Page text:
Cross-Border educational agreement focuses on advanced manufacturing

More accessible training expected to help the ‘most marginalised’ young people towards better jobs

Two new cross-Border agreements signed between educational institutions in the northeast of the island will help equip young people from the region for careers in high-tech manufacturing and provide much-needed talent to industry, according to those behind the initiative.

Queen’s University Belfast and the Newry-based Southern Regional College (SRC) both confirmed agreements on Wednesday with the Louth-Meath Education and Training Board’s Advanced Manufacturing Training Centre of Excellence (AMTCE) to collaborate on a range of courses intended to bring young people into advanced manufacturing.

At the announcement in Dundalk, Northern Ireland’s Minister for the Economy, Deirdre Hargey, said the initiative represented the type of collaboration between industry, government and educational institutions that brought tangible benefits for all involved.

She said the provision of new types of more accessible education and training in advanced manufacturing technologies had the potential to have a particular impact on “those most marginalised” young people by enabling them to secure better jobs.


The event was also attended by officials from the three institutions and representatives of bodies responsible for project-funding AMTCE such as Solas and InterTrade Ireland.

“The intention is to pool our resources to maximise what we can achieve in terms of education and training provision,” said Sadie Ward McDermott, director of further education and training at Louth-Meath Education and Training Board, of the initiatives announced.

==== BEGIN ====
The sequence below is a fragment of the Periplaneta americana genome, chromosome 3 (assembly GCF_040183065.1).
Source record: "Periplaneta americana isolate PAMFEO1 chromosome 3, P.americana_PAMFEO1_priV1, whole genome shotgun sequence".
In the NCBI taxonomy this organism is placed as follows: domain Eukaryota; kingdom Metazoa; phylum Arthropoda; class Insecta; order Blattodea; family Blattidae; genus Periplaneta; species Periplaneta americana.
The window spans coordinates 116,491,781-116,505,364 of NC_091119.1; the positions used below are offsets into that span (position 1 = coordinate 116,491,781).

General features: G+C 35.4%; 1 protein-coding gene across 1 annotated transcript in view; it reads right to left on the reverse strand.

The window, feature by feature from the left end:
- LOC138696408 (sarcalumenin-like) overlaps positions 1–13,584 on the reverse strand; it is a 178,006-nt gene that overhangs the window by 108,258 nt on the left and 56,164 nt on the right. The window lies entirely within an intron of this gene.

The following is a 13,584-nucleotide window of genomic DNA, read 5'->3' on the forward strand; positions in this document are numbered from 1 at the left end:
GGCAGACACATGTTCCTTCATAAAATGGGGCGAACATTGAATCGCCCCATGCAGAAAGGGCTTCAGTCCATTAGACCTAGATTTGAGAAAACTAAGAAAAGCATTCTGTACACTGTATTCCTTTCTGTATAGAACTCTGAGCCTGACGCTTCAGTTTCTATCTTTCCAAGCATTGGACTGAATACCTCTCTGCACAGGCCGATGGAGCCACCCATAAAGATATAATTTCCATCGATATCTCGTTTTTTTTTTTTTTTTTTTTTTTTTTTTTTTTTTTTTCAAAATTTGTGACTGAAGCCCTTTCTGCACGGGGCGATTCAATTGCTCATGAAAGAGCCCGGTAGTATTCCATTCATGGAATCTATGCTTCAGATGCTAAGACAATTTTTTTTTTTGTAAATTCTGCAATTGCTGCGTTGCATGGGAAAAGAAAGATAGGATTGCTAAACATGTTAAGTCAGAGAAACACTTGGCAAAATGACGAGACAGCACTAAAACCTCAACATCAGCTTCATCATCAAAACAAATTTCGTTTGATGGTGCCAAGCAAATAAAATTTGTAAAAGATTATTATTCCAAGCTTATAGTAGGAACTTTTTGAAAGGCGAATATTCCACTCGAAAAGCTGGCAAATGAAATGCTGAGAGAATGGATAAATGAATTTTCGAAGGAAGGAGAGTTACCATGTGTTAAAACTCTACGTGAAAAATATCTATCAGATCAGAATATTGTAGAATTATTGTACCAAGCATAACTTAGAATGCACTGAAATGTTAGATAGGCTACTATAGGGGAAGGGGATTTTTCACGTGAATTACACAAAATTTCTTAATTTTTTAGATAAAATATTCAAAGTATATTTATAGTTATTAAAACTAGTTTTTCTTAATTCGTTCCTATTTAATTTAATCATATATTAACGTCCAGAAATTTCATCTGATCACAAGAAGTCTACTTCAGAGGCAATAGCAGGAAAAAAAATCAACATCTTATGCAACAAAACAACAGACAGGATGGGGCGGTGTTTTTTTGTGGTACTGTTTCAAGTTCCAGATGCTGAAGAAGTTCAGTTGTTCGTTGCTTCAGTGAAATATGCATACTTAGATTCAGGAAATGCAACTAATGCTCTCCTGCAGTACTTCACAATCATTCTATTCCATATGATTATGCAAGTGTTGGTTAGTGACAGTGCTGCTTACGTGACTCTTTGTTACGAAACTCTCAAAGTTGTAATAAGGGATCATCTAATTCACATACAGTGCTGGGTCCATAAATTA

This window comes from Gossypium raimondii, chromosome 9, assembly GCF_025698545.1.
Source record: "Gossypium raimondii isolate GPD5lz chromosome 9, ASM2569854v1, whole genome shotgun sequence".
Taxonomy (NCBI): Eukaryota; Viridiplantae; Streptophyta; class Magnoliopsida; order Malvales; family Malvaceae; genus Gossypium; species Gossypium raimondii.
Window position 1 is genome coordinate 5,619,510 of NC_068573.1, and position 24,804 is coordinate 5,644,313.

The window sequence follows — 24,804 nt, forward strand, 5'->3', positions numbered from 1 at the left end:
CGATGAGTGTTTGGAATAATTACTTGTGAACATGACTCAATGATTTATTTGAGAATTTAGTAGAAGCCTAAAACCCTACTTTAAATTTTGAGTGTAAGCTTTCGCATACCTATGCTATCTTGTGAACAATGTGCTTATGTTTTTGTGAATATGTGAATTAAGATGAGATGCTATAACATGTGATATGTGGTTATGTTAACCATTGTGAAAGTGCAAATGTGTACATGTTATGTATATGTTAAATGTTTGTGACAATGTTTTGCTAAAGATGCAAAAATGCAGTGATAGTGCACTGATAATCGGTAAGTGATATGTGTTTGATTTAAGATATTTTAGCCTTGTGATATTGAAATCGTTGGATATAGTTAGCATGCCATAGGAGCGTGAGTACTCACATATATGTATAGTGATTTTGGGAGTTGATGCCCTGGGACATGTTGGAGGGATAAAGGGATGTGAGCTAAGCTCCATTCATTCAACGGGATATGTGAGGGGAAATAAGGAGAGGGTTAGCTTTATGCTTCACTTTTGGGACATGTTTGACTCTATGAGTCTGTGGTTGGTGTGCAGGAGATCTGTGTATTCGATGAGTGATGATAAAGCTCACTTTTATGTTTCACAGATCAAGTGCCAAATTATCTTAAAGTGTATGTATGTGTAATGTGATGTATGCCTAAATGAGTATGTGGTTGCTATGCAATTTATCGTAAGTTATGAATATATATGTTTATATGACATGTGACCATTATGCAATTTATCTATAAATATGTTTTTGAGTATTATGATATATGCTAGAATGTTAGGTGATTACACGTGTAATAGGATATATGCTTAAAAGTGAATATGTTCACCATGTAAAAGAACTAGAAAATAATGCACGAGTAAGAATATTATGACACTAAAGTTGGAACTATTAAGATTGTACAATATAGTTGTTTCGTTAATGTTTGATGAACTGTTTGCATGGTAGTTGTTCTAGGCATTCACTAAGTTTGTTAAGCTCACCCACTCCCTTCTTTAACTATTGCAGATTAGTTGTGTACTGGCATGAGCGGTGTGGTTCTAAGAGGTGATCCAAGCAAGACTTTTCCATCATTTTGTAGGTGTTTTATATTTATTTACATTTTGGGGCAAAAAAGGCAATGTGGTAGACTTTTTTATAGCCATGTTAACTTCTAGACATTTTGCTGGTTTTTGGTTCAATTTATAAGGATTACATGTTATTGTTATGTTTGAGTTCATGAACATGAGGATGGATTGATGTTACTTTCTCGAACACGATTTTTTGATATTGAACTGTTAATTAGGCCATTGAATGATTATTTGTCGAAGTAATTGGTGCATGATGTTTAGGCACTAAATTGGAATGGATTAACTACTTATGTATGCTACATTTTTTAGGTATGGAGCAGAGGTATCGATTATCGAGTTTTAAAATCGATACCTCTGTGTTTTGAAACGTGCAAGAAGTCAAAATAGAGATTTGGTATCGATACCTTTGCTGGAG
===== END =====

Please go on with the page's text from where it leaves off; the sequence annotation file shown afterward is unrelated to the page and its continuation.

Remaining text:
The areas of the economy the courses and micro-learning programmes are focused towards, she suggested, account for almost one-third of Ireland’s gross domestic product. “What we are looking to do is funnel talent towards those companies and support them in practical ways as they try to innovate so as to remain competitive.

“Some of our existing programmes have worked with schools in the more deprived areas in this region and in Belfast, educating teachers who might have an existing interest in areas like construction or ICT. They give up their time to upskill and we provide supports to the school, 3D printers to help the students learn about manufacturing, innovation and design.

“We are trying to influence the decisions that will impact on their career pathways,” she said, “and we can see evidence in the choices being made by the students we worked with two years ago that it’s working; we are seeing a definite increase in the numbers choosing areas like engineering.

“What we are saying, though, is that you don’t have to have an engineering degree to work in these areas; there are different pathways open and we have developed a suite of bite-sized qualifications. These new memorandums of understanding with Queens and SRC are about continuing that work.”

AMTCE was established in 2021 with the support of Solas and Enterprise Ireland, with numbers increasing significantly in each of the years since. Last year, it provided courses to 2,800 people.

The college is one of a large number of higher and further education institutions placing a greater emphasis on flexible and micro-learning options for young people and those already in work.

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